Here it is, August already—the season for harvests, corn roasts and picking your own apples. Our local growers have delicious fruit and vegetables for sale, and now is the time to make the most of it!
A few people who attended the Council meeting asked for updates about the possibility of restoring shorelines damaged by the spring 2017 floods. Unfortunately, the news is not all that good: the provincial government’s draft order makes no provision for land damage. As a result, the existing bylaws still apply, and the City cannot issue permits to allow affected residents to restore their land. However, to help move things along, I have worked hard to come up with different ways to regionalize the work done by experts in order to minimize costs. Council also passed a motion to have the RCM ask MAMOT to recognize erosion as a serious effect of the flooding, and create a better financial assistance program for restoring damaged land. The RCM is leading this issue on behalf of the region, and we are cooperating closely with its efforts to obtain recognition that the spring flood caused land losses, and that the affected residents should receive financial assistance.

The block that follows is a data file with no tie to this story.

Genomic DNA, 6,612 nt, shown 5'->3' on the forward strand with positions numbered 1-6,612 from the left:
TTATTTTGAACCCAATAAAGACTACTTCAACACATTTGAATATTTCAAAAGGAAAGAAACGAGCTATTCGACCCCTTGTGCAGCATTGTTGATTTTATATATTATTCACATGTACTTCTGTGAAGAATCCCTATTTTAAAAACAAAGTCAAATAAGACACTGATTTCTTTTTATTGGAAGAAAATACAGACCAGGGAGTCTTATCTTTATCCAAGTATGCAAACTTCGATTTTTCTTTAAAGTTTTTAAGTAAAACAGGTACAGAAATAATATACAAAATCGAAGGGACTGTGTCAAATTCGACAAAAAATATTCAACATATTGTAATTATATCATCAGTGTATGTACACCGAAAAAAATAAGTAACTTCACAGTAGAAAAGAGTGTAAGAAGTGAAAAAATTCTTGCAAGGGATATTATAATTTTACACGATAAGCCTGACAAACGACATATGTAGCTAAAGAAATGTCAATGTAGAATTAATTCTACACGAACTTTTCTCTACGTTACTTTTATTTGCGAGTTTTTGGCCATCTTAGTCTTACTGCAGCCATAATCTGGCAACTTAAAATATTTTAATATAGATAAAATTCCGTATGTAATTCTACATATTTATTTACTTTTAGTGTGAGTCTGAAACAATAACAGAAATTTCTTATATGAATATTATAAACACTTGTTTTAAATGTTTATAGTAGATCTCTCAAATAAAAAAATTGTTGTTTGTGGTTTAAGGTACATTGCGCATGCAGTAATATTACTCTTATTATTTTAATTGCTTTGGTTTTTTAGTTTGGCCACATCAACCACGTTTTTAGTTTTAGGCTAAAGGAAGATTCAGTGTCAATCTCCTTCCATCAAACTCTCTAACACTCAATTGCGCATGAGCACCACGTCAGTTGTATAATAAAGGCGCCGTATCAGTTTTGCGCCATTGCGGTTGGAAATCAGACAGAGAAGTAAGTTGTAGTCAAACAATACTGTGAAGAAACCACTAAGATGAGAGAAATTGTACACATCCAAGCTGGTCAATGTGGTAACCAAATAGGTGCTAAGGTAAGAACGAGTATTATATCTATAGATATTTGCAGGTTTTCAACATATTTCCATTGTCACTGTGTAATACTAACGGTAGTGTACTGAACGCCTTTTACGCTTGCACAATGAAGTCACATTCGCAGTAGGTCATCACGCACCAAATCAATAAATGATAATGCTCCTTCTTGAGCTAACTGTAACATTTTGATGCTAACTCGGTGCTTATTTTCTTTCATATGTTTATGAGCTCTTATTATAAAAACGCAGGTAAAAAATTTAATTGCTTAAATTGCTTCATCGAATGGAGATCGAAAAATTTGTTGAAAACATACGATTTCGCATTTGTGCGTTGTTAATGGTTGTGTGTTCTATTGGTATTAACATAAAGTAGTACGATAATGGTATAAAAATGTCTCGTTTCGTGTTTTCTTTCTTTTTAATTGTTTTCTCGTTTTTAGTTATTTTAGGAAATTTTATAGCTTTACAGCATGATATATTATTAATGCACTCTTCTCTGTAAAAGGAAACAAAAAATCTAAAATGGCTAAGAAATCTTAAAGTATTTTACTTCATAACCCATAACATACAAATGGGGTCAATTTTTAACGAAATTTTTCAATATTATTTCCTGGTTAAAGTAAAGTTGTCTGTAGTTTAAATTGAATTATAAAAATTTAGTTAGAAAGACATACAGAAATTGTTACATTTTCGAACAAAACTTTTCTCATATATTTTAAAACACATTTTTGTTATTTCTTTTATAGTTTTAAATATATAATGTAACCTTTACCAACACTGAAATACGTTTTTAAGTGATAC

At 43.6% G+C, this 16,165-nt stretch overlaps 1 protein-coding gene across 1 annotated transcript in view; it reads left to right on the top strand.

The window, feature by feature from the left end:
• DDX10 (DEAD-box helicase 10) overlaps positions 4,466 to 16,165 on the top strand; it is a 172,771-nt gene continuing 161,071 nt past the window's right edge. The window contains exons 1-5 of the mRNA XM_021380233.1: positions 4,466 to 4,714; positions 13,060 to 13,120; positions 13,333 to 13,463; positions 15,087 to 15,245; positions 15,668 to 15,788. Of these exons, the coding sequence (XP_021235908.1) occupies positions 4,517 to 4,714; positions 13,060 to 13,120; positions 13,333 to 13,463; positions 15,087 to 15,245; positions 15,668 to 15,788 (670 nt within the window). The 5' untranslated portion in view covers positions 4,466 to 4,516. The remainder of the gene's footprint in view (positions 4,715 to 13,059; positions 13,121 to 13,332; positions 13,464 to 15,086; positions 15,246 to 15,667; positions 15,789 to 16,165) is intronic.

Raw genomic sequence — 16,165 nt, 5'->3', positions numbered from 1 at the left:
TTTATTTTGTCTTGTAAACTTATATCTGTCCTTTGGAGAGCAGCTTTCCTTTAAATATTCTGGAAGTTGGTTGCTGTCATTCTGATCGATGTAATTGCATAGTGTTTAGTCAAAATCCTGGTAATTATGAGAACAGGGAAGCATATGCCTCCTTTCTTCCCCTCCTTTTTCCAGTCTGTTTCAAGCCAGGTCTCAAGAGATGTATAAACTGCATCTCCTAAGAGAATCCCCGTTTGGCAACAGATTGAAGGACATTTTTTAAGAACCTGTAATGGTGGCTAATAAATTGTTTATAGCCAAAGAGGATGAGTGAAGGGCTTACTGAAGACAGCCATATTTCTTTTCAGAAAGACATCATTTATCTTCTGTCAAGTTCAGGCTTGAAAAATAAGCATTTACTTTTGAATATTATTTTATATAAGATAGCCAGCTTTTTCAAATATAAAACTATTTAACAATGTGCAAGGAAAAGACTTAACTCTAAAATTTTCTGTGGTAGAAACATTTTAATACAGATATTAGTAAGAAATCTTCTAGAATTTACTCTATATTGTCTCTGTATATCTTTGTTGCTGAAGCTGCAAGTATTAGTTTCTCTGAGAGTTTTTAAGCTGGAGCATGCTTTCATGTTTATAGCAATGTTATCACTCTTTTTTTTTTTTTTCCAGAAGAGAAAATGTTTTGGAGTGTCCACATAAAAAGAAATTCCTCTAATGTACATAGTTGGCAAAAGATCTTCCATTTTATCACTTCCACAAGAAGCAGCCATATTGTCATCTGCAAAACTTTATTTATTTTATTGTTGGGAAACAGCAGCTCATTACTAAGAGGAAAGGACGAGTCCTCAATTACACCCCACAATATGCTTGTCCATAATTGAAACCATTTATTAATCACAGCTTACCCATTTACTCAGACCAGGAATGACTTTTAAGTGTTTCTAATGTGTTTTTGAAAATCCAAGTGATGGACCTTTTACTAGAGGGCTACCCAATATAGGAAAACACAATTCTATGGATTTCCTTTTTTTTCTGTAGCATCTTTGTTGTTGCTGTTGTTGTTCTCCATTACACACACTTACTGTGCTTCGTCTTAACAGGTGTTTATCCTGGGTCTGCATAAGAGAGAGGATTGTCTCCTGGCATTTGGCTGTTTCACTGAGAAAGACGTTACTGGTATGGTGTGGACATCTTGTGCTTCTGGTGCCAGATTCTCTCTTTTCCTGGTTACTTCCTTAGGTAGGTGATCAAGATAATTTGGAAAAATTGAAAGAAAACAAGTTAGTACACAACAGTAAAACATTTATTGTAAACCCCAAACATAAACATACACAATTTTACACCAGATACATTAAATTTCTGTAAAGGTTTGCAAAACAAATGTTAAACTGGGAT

In the meantime, we are helping interested shoreline residents protect their property as best we can. We have hired a shoreline development expert to advise us on this complex matter. This expert will also be present at the City’s briefing sessions in early September to review the situation. Given the large number of residents affected, two meetings will be held in Centre Notre-Dame-de-Fatima, one on September 5 for residents living to the south of Boulevard Don-Quichotte, and another on September 7 for residents living to the north. At that time we expect to offer solutions based on the government’s most recent decisions, and to coordinate our efforts sector-by-sector in order to optimize the effectiveness of our action. Council’s vision is not simply to rebuild, but to follow an approach that anticipates future events by using effective work techniques.
Don’t be surprised to see road repair crews at work at different locations in NDIP over the next few weeks. This work has been planned for a long time and was scheduled through the TECQ program, which transfers a share of the federal gasoline excise tax and the Quebec government’s contribution for infrastructure renewal to municipalities. Rest assured that the decision to complete this work in the fall has nothing to do with the November elections.
Enjoy the rest of your summer!